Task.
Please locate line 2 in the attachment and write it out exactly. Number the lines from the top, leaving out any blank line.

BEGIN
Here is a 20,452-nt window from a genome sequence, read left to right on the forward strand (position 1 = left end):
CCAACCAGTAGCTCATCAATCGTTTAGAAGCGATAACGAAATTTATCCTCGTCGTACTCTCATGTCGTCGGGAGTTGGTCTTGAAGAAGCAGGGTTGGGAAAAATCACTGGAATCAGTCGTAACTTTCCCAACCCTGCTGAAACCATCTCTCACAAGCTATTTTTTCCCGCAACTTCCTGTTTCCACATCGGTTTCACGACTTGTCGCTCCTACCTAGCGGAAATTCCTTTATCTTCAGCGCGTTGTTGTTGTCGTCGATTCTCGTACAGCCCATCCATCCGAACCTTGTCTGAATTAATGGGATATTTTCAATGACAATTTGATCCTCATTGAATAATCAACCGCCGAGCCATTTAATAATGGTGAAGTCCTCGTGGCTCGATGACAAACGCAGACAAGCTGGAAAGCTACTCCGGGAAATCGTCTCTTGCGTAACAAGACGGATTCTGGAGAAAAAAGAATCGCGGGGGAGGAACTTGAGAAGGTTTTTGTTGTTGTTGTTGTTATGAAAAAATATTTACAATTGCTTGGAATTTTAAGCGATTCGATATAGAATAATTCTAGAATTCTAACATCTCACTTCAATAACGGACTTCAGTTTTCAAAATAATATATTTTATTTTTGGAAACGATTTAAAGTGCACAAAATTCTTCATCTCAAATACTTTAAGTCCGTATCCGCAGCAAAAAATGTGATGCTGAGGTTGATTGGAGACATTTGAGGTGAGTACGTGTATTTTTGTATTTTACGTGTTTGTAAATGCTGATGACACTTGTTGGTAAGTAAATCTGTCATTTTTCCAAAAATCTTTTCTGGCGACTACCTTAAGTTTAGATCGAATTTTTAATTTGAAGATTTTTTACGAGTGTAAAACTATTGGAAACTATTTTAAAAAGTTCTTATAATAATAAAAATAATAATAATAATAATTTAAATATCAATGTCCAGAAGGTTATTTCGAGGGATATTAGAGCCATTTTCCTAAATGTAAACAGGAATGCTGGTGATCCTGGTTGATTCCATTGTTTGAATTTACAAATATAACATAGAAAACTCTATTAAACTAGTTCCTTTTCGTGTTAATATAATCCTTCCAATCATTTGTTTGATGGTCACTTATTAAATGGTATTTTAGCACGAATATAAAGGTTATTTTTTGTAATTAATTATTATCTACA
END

CCAACCAGTAGCTCATCAATCGTTTAGAAGCGATAACGAAATTTATCCTCGTCGTACTCTCATGTCGTCGGGAGTTGGTCTTGAAGAAGCAGGGTTGGGAAAAATCACTGGAATCAGTCGTAACTTTCCCAACCCTGCTGAAACCATCTCTCACAAGCTATTTTTTCCCGCAACTTCCTGTTTCCACATCGGTTTCACGACTTGTCGCTCCTACCTAGCGGAAATTCCTTTATCTTCAGCGCGTTGTTGTTGTCGTCGATTCTCGTACAGCCCATCCATCCGAACCTTGTCTGAATTAATGGGATATTTTCAATGACAATTTGATCCTCATTGAATAATCAACCGCCGAGCCATTTAATAATGGTGAAGTCCTCGTGGCTCGATGACAAACGCAGACAAGCTGGAAAGCTACTCCGGGAAATCGTCTCTTGCGTAACAAGACGGATTCTGGAGAAAAAAGAATCGCGGGGGAGGAACTTGAGAAGGTTTTTGTTGTTGTTGTTGTTATGAAAAAATATTTACAATTGCTTGGAATTTTAAGCGATTCGATATAGAATAATTCTAGAATTCTAACATCTCACTTCAATAACGGACTTCAGTTTTCAAAATAATATATTTTATTTTTGGAAACGATTTAAAGTGCACAAAATTCTTCATCTCAAATACTTTAAGTCCGTATCCGCAGCAAAAAATGTGATGCTGAGGTTGATTGGAGACATTTGAGGTGAGTACGTGTATTTTTGTATTTTACGTGTTTGTAAATGCTGATGACACTTGTTGGTAAGTAAATCTGTCATTTTTCCAAAAATCTTTTCTGGCGACTACCTTAAGTTTAGATCGAATTTTTAATTTGAAGATTTTTTACGAGTGTAAAACTATTGGAAACTATTTTAAAAAGTTCTTATAATAATAAAAATAATAATAATAATAATTTAAATATCAATGTCCAGAAGGTTATTTCGAGGGATATTAGAGCCATTTTCCTAAATGTAAACAGGAATGCTGGTGATCCTGGTTGATTCCATTGTTTGAATTTACAAATATAACATAGAAAACTCTATTAAACTAGTTCCTTTTCGTGTTAATATAATCCTTCCAATCATTTGTTTGATGGTCACTTATTAAATGGTATTTTAGCACGAATATAAAGGTTATTTTTTGTAATTAATTATTATCTACA